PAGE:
Startdown: Ask and Ye Shall Receive


Here it is, for cruisintime on this Moon-day!


Video by Andrew Walker, via laughingsquid.


Om Nom Nom

Several hours after being eaten, the moon appeared to emerge from the Arecibo radio telescope, quickly quelling a new-born myth; but, gave rise to more questions than it answered.



This Looks Like a Photoshop…

Hubble Photos

I can tell from some of the galaxies… have you ever wondered just where exactly those awesome images of deep space from the Hubble come about? I always thought they where just images from a camera, but as it turns out, it isn’t quite that simple. Check out this video from the HubbleSiteChannel on YouTube where they show an accelerated look at the processing each image goes through.

Hubble images are made, not born. Images must be woven together from the incoming data from the cameras, cleaned up and given colors that bring out features that eyes would otherwise miss. In this video from, online home of the Hubble Space Telescope, a Hubble-imaged galaxy comes together on the screen at super-fast speed.

Continue reading This Looks Like a Photoshop…


Startup: Hotel for Stargazers

The Elqui Domos in Chilé is designed with the astronomer in mind. Geodesic domes, skylights, and observatories are standard fare. Somebody with a decent knowledge of how to work a quality DSLR took some vacation photos. We then shamelessly stole them and posted them here. Enjoy.

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Shutdown: All About Perspective

But Techie, they only look about an inch or so apart!?!


Image from NASA, via


Startup: How Far Away Is The Moon

This annoying strip represents the distance of the Moon from Earth (to scale relative to the size of the bodies pictured). Hit the jump for a full size (12,000px +) version.

The ISS is in low Earth orbit, a mere 370km (230mi) above us is less than four times the height of the Kármán line – an imaginary point 100km (62mi) above us which is the lowest altitude that can be considered to be “in space”. There’s still some air up there, which is how some people have sent Lego and iPhones into what qualifies as space using a helium weather balloon.

Next out is things that we put there and appear to stay in the same place. Most commercial communications satellites are out here at almost 36,000km (22,000mi).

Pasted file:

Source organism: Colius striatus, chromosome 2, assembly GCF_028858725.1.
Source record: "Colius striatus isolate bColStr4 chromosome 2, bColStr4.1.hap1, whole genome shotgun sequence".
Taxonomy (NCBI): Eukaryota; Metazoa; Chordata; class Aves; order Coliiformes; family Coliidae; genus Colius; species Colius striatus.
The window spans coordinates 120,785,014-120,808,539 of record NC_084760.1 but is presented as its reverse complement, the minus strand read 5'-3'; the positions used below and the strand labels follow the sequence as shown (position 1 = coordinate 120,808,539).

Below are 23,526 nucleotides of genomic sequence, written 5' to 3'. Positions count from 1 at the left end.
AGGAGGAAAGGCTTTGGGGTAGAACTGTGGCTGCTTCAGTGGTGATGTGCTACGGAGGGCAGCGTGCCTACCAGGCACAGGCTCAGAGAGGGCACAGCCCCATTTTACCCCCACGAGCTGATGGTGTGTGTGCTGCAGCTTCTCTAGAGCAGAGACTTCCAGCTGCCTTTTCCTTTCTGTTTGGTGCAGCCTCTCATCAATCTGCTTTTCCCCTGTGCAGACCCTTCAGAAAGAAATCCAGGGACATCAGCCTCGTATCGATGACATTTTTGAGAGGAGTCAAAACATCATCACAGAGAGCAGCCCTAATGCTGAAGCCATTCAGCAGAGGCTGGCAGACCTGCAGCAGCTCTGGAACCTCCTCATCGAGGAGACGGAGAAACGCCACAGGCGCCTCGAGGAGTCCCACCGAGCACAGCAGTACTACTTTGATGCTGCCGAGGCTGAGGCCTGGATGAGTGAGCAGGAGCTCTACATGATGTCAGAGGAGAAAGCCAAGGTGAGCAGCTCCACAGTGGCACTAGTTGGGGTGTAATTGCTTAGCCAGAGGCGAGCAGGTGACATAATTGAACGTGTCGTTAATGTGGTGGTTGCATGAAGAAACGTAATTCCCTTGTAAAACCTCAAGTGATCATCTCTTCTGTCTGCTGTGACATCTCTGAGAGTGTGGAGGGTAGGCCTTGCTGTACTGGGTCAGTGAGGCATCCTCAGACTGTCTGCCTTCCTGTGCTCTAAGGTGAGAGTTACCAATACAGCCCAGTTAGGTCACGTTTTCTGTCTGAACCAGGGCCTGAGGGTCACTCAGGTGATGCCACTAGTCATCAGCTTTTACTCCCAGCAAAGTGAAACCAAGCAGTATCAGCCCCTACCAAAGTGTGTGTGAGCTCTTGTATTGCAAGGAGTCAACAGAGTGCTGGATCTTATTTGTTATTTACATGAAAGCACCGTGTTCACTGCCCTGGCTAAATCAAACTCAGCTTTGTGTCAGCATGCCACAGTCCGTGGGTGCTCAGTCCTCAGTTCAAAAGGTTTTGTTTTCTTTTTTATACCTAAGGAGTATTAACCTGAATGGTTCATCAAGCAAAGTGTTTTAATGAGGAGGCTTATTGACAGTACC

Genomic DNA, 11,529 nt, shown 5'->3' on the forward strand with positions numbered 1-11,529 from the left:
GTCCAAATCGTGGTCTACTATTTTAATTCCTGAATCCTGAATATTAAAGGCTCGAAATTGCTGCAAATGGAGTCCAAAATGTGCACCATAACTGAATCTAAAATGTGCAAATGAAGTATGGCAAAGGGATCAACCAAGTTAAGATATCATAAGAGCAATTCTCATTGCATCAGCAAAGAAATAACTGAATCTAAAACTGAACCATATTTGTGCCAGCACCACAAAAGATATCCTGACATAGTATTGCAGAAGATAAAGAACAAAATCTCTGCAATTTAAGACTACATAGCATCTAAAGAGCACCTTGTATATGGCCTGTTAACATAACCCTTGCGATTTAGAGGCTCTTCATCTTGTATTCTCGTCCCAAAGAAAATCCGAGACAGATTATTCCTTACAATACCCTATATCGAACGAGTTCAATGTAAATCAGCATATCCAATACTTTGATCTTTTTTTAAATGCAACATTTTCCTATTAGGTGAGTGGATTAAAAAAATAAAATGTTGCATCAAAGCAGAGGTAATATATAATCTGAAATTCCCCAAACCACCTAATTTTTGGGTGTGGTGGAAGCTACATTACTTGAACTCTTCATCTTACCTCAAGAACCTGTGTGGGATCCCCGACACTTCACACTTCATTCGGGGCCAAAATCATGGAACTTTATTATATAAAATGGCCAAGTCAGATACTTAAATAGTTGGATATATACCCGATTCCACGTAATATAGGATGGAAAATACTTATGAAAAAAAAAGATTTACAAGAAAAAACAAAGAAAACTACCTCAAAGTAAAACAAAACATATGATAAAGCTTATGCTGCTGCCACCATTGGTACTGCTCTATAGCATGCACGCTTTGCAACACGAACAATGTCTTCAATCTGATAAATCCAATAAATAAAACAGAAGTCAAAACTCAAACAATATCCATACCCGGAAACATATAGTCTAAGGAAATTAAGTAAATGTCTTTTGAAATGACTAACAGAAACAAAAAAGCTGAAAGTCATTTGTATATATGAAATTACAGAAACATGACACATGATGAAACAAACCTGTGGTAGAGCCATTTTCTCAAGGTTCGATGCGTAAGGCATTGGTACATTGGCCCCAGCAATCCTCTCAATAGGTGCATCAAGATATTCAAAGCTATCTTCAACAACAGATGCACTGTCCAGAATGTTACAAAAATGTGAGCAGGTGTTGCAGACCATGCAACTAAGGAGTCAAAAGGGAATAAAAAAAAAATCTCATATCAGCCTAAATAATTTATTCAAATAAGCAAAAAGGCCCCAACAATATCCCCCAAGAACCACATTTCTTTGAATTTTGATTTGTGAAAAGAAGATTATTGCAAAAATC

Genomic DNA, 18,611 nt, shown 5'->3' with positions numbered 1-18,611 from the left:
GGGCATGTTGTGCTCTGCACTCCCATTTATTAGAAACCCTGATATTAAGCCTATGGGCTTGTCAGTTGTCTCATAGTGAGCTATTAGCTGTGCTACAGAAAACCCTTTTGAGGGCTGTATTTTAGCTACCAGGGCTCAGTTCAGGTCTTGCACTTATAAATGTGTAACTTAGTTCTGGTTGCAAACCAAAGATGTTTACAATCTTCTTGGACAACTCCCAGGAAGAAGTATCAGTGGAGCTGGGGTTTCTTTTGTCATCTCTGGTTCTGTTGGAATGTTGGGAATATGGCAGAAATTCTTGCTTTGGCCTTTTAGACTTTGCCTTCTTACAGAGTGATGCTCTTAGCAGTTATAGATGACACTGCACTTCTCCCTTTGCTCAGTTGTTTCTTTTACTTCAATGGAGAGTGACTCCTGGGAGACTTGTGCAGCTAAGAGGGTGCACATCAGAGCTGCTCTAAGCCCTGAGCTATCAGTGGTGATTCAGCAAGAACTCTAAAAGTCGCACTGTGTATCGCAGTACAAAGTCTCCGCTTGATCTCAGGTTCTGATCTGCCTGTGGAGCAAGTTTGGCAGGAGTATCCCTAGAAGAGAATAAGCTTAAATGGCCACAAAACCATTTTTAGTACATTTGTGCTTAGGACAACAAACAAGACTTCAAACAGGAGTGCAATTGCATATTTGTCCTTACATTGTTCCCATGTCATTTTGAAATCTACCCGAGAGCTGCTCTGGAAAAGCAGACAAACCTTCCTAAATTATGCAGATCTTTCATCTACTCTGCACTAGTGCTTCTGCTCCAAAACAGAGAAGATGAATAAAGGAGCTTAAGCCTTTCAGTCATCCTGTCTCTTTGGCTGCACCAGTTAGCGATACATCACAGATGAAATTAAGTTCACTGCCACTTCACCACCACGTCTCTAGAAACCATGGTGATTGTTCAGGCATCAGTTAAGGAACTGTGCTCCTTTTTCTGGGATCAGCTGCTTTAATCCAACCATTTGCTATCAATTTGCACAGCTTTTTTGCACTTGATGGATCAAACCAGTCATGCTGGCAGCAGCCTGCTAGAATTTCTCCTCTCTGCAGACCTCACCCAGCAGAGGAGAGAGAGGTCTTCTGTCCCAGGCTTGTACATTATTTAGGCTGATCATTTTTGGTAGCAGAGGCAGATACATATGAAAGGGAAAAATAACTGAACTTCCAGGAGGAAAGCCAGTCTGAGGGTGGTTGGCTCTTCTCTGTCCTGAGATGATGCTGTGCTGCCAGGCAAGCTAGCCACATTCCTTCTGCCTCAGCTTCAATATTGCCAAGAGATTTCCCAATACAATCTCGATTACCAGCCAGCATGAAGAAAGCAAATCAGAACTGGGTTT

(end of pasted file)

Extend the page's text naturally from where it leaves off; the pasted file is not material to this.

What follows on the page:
This is how far light, over-the-air broadcasts of Doctor Who, and your banal cell phone conversations travel in one second.


An Asteroid creatively named “2005 YU55” passed this close to us in late 2011. In 2028, it will try to smash us again. If it does (0.001% chance of this happening) it will make a crater as wide as the Oakland bridge is long.


This delightful little guy is our Moon. He’s about 400,000km (250,000mi) away for now, but he’s not staying. He’s moving away about as fast as your fingernails grow – around 1½ inches per year. Fortunately for us, we’ll be long dead as the expanding Sun consumes both of us before he can leave.

Continue reading Startup: How Far Away Is The Moon


Going Through a Phase

As we start out this new year, have you found yourself outside, looking up at the Moon, and wondering if some where, somebody else was looking at that same Moon?  Or, perhaps, gazed upon it and wondered just how the Moon’s phases are going to look every day for the next year? Well, today you are in luck, because NASA has been kind enough to make this handy video showcasing just that! Check out the eccentricity in it’s movement, I never knew it did that!

Continue reading Going Through a Phase


Startup: He’s Gone, Get Over It


The Hayden Letters

The dream of space travel has been haunting the minds of puny humans for perhaps as long as we have been able to gaze up at the stars and the Moon. We have the privilege of knowing that just such an accomplishment is possible, but it has not always been this way. At the American Museum of Natural History, back in 1950, “the Museum’s Hayden Planetarium began accepting reservations for the first trip into space as part of a publicity campaign for its exhibition Conquest of Space. Letters poured in from around the world with requests to book trips to the Moon, Mars, Jupiter, and beyond, capturing the public’s passion and curiosity for space exploration.” The Planetarium has shared some of these letters on the web, so take a look at a sample, and check out the whole set on Flickr — The Hayden Letters Set.

Continue reading The Hayden Letters


Rot Your Brain

Altair is about to run out of quality programming.


Image via, from